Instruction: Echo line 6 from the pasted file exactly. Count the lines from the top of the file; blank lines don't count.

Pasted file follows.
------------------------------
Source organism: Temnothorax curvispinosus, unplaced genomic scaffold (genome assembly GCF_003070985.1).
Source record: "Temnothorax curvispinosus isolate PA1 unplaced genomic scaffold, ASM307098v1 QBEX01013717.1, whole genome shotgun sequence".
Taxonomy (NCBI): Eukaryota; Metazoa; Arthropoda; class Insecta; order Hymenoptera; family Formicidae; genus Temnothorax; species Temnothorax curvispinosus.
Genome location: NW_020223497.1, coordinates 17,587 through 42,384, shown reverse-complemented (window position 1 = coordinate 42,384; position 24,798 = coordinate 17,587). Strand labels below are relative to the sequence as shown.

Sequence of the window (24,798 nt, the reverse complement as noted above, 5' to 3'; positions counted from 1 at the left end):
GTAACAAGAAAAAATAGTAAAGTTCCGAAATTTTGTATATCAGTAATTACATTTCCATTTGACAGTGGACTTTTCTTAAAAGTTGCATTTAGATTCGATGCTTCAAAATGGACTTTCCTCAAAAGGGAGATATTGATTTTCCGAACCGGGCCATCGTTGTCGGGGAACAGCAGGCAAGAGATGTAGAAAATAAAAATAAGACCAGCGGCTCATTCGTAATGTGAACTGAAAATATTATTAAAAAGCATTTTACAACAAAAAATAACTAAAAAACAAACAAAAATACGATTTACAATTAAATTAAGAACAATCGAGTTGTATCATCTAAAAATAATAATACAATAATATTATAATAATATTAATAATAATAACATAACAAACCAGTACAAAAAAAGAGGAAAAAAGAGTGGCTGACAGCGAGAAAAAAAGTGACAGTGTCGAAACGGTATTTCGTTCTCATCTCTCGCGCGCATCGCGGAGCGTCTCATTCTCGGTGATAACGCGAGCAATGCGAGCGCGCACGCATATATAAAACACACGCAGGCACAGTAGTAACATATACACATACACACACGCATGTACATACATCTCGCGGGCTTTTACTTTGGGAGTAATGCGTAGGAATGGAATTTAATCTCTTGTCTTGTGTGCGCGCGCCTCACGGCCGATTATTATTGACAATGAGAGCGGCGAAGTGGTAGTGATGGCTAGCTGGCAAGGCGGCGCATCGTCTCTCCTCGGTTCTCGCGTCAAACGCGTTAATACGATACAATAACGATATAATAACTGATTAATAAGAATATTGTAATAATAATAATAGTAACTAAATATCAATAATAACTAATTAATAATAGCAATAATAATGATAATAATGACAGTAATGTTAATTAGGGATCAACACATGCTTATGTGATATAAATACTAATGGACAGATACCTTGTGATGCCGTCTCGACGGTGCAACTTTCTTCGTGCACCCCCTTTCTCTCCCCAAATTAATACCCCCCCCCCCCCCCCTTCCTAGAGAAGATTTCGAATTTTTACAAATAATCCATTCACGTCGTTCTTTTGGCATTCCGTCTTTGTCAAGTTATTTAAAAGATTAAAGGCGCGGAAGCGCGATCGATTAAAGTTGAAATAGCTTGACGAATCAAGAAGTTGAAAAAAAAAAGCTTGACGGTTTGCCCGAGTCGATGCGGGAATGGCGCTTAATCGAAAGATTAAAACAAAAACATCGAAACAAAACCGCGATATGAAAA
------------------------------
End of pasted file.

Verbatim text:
GTAACAAGAAAAAATAGTAAAGTTCCGAAATTTTGTATATCAGTAATTACATTTCCATTTGACAGTGGACTTTTCTTAAAAGTTGCATTTAGATTCGATGCTTCAAAATGGACTTTCCTCAAAAGGGAGATATTGATTTTCCGAACCGGGCCATCGTTGTCGGGGAACAGCAGGCAAGAGATGTAGAAAATAAAAATAAGACCAGCGGCTCATTCGTAATGTGAACTGAAAATATTATTAAAAAGCATTTTACAACAAAAAATAACTAAAAAACAAACAAAAATACGATTTACAATTAAATTAAGAACAATCGAGTTGTATCATCTAAAAATAATAATACAATAATATTATAATAATATTAATAATAATAACATAACAAACCAGTACAAAAAAAGAGGAAAAAAGAGTGGCTGACAGCGAGAAAAAAAGTGACAGTGTCGAAACGGTATTTCGTTCTCATCTCTCGCGCGCATCGCGGAGCGTCTCATTCTCGGTGATAACGCGAGCAATGCGAGCGCGCACGCATATATAAAACACACGCAGGCACAGTAGTAACATATACACATACACACACGCATGTACATACATCTCGCGGGCTTTTACTTTGGGAGTAATGCGTAGGAATGGAATTTAATCTCTTGTCTTGTGTGCGCGCGCCTCACGGCCGATTATTATTGACAATGAGAGCGGCGAAGTGGTAGTGATGGCTAGCTGGCAAGGCGGCGCATCGTCTCTCCTCGGTTCTCGCGTCAAACGCGTTAATACGATACAATAACGATATAATAACTGATTAATAAGAATATTGTAATAATAATAATAGTAACTAAATATCAATAATAACTAATTAATAATAGCAATAATAATGATAATAATGACAGTAATGTTAATTAGGGATCAACACATGCTTATGTGATATAAATACTAATGGACAGATACCTTGTGATGCCGTCTCGACGGTGCAACTTTCTTCGTGCACCCCCTTTCTCTCCCCAAATTAATACCCCCCCCCCCCCCCCTTCCTAGAGAAGATTTCGAATTTTTACAAATAATCCATTCACGTCGTTCTTTTGGCATTCCGTCTTTGTCAAGTTATTTAAAAGATTAAAGGCGCGGAAGCGCGATCGATTAAAGTTGAAATAGCTTGACGAATCAAGAAGTTGAAAAAAAAAAGCTTGACGGTTTGCCCGAGTCGATGCGGGAATGGCGCTTAATCGAAAGATTAAAACAAAAACATCGAAACAAAACCGCGATATGAAAA